The first is a William IV period cut-card model of Newtown Park, Hampshire, dated 1831 by John Bellamy.   1831 !  The second is a model of Fonthill Abbey, Wiltshire, a vast Gothic edifice built for William Beckford between 1786-1807.  Matthew comments that the model was notable not only for its scale (built at a ratio of 1 inch to 10 feet), but also for its own evolutionary construction with the model corresponding in part to the earlier designs from 1790, though overall the composition is similar to the engravings from the 1820s.  The irony is that this model, built of fragile card, survived more completely than the ill-fated abbey itself.

Work in progress on Lilac Cottage by Nick Salzman

I have long been a fan of Pendon.  You may have seen mention of it in other postings.  What I hadn't realised was that work still continues.  While looking for images as I was writing this I stumbled across the blog of Nick Salzman.  He once described his blog as "The ramblings of a retired General Practitioner's hobby of Railway modelling and Model engineering."  He undersells himself.  Take a look and admire some really high class work.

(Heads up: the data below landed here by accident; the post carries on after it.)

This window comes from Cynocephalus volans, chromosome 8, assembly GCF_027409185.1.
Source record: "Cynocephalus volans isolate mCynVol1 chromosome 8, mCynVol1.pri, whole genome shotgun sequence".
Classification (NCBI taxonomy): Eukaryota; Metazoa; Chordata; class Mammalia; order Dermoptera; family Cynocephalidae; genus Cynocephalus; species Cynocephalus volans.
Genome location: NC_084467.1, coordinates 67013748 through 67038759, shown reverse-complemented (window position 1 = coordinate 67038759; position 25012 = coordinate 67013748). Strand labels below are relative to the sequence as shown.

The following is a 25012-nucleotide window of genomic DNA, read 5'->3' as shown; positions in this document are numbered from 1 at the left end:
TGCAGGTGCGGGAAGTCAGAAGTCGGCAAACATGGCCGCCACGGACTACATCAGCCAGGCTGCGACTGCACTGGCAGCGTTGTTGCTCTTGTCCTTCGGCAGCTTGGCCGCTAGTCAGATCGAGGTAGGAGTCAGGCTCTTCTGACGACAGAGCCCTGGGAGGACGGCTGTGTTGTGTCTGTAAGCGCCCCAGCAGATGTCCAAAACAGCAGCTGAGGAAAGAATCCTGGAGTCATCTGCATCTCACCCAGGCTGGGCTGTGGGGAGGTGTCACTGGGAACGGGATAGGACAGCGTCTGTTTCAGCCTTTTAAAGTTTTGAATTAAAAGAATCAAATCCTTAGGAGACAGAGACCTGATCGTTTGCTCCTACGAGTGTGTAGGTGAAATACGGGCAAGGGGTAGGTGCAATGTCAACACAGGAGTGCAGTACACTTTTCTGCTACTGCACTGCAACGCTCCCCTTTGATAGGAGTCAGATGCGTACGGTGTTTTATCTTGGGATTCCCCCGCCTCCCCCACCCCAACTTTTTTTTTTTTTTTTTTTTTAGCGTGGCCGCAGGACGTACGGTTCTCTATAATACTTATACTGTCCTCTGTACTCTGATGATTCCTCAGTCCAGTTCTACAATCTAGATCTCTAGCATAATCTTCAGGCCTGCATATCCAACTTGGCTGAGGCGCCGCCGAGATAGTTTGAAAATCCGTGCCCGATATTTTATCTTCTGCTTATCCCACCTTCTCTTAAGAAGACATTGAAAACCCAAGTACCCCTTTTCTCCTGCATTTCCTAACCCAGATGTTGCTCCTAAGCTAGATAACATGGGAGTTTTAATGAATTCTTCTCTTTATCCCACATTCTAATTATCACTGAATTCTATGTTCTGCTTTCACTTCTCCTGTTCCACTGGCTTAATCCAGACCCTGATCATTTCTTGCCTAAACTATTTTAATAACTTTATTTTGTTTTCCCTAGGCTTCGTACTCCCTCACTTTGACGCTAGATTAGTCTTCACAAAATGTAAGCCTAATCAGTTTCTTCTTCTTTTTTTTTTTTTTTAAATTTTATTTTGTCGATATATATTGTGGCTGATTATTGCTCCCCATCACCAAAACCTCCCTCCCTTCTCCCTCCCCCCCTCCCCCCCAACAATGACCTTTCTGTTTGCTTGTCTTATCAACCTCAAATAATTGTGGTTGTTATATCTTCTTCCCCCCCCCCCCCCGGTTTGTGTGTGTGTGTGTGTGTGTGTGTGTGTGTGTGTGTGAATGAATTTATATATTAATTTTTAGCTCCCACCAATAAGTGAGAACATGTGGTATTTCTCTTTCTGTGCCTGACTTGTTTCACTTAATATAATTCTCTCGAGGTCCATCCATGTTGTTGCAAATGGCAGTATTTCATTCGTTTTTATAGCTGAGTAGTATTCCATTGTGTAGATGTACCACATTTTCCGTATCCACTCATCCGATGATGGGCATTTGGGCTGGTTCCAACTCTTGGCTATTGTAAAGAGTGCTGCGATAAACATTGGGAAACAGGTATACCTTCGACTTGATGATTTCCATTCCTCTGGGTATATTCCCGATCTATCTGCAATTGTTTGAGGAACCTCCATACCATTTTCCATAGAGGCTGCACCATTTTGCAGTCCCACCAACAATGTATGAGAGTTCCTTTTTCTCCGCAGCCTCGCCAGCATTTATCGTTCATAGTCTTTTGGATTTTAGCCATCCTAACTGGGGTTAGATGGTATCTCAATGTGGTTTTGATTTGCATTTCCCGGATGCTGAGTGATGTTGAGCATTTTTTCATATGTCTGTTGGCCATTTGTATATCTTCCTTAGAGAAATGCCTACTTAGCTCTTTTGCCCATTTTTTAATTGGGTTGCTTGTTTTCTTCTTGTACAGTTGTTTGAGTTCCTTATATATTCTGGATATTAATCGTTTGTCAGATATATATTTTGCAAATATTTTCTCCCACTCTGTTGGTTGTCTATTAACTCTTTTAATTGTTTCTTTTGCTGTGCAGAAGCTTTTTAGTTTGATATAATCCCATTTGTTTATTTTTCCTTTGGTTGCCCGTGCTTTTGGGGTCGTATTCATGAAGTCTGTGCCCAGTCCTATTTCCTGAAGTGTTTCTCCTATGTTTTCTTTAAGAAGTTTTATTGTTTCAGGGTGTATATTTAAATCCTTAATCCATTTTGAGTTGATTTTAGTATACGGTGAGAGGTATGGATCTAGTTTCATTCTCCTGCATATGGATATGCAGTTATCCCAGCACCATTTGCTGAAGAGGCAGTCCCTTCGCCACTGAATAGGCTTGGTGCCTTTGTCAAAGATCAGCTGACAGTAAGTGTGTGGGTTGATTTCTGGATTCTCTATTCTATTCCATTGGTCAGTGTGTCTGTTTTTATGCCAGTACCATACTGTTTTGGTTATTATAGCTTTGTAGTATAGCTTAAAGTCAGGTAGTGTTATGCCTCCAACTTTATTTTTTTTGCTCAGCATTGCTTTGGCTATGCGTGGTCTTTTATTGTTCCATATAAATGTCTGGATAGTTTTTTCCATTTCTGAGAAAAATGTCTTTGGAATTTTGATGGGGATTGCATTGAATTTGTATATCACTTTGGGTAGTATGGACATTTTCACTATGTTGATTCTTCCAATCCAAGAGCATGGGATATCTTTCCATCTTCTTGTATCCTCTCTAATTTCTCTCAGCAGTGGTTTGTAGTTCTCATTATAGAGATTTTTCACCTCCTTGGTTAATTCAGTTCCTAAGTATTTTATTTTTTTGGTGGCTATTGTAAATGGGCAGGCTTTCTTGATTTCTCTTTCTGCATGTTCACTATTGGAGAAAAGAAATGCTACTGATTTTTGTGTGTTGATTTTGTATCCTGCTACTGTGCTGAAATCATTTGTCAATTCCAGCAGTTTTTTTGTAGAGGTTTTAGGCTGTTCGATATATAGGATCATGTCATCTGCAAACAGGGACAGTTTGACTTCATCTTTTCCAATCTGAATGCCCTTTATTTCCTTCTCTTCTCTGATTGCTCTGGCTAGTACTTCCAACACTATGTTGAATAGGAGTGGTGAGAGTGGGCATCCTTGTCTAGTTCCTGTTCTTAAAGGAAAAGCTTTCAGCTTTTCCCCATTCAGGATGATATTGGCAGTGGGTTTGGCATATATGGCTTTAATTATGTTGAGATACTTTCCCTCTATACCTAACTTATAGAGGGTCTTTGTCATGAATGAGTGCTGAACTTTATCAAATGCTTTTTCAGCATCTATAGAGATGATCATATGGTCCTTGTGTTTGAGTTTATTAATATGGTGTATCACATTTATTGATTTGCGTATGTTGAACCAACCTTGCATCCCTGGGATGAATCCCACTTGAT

Work in progress on Lilac Cottage by Nick Salzman

I have not fully explored it but the YouTube channel "Chandwell" appears to be full of ideas about card and paper modelling.  But to get full access you do need to pay.

Another exceptional modeller using foamboard (which I'm happy to regard as a species of card) is French artist and master craftsman Emmanuel Nouaillier.  These photos are copied from the interesting buildings pages within the County Gate website - built by an anonymous enthusiast (at least I couldn't find a page where he identifed himself).  Within that site, take a look at this wonderful masterclass by Emmanuel.  Though I have included foamboard within this article there is a whole separate discipline of modelling with foam which I hope to write about soon.  In the meantime here is a link to a dedicated Facebook group.